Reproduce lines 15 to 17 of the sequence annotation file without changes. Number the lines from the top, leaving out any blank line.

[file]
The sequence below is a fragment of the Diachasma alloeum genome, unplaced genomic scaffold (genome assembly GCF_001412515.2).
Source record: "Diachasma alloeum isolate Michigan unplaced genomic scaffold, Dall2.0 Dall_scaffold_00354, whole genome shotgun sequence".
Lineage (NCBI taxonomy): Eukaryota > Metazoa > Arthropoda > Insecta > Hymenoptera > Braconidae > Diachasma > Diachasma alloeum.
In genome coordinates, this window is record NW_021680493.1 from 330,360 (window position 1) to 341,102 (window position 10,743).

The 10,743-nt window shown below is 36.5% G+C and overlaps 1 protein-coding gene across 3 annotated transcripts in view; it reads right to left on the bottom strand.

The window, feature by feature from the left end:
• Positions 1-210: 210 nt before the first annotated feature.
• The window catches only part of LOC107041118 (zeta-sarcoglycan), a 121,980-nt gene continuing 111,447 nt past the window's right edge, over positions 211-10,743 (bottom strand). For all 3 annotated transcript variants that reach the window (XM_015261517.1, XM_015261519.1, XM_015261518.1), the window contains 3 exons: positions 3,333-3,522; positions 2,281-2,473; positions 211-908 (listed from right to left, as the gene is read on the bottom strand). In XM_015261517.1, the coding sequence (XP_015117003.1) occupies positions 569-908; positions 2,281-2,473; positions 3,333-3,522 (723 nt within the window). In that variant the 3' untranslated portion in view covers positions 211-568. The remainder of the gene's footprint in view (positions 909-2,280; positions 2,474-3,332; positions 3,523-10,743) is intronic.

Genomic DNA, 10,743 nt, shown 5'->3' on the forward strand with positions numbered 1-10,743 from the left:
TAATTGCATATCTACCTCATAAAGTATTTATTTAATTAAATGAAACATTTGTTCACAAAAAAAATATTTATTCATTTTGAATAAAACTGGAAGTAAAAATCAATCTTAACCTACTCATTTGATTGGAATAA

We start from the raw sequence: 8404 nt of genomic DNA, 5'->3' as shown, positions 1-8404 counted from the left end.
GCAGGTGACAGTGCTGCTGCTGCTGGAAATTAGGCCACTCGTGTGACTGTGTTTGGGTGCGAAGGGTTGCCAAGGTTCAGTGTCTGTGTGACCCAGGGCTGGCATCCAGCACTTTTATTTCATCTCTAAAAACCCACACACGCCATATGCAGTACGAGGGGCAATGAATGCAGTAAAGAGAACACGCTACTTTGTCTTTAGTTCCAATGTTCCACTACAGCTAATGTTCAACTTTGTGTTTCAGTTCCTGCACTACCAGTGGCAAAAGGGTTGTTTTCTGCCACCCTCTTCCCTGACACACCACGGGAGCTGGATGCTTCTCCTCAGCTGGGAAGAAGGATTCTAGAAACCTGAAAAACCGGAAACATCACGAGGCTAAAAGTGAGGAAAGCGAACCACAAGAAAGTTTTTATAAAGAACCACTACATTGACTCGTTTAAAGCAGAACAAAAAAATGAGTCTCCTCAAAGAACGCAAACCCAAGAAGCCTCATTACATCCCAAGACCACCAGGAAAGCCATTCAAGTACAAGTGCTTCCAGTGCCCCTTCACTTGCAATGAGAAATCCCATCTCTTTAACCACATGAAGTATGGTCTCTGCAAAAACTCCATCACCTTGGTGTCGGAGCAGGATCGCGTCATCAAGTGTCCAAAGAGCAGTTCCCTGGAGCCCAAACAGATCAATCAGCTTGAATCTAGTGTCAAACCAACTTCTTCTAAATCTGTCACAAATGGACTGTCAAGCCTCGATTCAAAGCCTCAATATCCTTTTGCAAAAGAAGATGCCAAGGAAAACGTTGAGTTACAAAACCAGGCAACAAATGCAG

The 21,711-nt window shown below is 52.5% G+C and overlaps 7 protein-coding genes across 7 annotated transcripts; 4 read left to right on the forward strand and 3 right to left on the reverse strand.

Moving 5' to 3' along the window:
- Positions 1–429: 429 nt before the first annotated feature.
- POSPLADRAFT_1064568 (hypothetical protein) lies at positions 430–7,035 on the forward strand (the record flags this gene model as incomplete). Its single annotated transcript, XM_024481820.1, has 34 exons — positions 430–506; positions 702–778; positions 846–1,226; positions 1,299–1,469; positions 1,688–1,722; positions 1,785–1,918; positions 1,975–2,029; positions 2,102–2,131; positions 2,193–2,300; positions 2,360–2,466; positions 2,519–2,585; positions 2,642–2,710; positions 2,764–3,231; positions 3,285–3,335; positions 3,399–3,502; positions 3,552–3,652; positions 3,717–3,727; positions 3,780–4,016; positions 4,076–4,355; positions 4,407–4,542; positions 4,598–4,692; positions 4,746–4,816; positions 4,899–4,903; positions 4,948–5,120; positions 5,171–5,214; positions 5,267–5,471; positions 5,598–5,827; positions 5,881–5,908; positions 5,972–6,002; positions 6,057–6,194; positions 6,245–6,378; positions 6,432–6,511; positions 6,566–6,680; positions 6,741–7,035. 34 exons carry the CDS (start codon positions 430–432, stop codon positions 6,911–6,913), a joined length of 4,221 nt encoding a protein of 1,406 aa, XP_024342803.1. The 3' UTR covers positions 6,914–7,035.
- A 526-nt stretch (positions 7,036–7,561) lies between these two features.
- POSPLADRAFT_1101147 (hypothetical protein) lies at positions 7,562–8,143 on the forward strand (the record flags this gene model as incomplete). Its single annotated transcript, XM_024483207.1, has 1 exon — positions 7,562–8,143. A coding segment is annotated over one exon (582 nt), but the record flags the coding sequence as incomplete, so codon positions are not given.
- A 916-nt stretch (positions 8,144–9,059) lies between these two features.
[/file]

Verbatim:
- Positions 1–429: 429 nt before the first annotated feature.
- POSPLADRAFT_1064568 (hypothetical protein) lies at positions 430–7,035 on the forward strand (the record flags this gene model as incomplete). Its single annotated transcript, XM_024481820.1, has 34 exons — positions 430–506; positions 702–778; positions 846–1,226; positions 1,299–1,469; positions 1,688–1,722; positions 1,785–1,918; positions 1,975–2,029; positions 2,102–2,131; positions 2,193–2,300; positions 2,360–2,466; positions 2,519–2,585; positions 2,642–2,710; positions 2,764–3,231; positions 3,285–3,335; positions 3,399–3,502; positions 3,552–3,652; positions 3,717–3,727; positions 3,780–4,016; positions 4,076–4,355; positions 4,407–4,542; positions 4,598–4,692; positions 4,746–4,816; positions 4,899–4,903; positions 4,948–5,120; positions 5,171–5,214; positions 5,267–5,471; positions 5,598–5,827; positions 5,881–5,908; positions 5,972–6,002; positions 6,057–6,194; positions 6,245–6,378; positions 6,432–6,511; positions 6,566–6,680; positions 6,741–7,035. 34 exons carry the CDS (start codon positions 430–432, stop codon positions 6,911–6,913), a joined length of 4,221 nt encoding a protein of 1,406 aa, XP_024342803.1. The 3' UTR covers positions 6,914–7,035.
- A 526-nt stretch (positions 7,036–7,561) lies between these two features.